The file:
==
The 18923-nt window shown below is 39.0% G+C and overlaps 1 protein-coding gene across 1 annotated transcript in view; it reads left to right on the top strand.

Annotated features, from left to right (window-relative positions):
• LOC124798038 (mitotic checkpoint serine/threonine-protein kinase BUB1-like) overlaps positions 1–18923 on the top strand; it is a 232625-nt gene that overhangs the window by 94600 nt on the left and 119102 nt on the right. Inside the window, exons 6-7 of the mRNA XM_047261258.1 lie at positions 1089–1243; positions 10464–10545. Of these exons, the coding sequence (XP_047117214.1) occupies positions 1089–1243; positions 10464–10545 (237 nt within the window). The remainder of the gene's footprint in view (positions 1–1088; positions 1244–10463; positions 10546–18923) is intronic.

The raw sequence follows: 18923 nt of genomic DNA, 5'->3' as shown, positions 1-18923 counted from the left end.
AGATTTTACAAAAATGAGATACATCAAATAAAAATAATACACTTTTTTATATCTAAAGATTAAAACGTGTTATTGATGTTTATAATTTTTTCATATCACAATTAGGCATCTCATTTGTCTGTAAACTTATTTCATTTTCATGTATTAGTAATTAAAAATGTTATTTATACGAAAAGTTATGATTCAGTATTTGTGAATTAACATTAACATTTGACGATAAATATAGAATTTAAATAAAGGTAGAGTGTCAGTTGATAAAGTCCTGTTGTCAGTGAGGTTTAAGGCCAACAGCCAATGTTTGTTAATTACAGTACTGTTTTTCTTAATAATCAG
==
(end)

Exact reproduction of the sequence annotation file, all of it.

The 18923-nt window shown below is 39.0% G+C and overlaps 1 protein-coding gene across 1 annotated transcript in view; it reads left to right on the top strand.

Annotated features, from left to right (window-relative positions):
• LOC124798038 (mitotic checkpoint serine/threonine-protein kinase BUB1-like) overlaps positions 1–18923 on the top strand; it is a 232625-nt gene that overhangs the window by 94600 nt on the left and 119102 nt on the right. Inside the window, exons 6-7 of the mRNA XM_047261258.1 lie at positions 1089–1243; positions 10464–10545. Of these exons, the coding sequence (XP_047117214.1) occupies positions 1089–1243; positions 10464–10545 (237 nt within the window). The remainder of the gene's footprint in view (positions 1–1088; positions 1244–10463; positions 10546–18923) is intronic.

The raw sequence follows: 18923 nt of genomic DNA, 5'->3' as shown, positions 1-18923 counted from the left end.
AGATTTTACAAAAATGAGATACATCAAATAAAAATAATACACTTTTTTATATCTAAAGATTAAAACGTGTTATTGATGTTTATAATTTTTTCATATCACAATTAGGCATCTCATTTGTCTGTAAACTTATTTCATTTTCATGTATTAGTAATTAAAAATGTTATTTATACGAAAAGTTATGATTCAGTATTTGTGAATTAACATTAACATTTGACGATAAATATAGAATTTAAATAAAGGTAGAGTGTCAGTTGATAAAGTCCTGTTGTCAGTGAGGTTTAAGGCCAACAGCCAATGTTTGTTAATTACAGTACTGTTTTTCTTAATAATCAG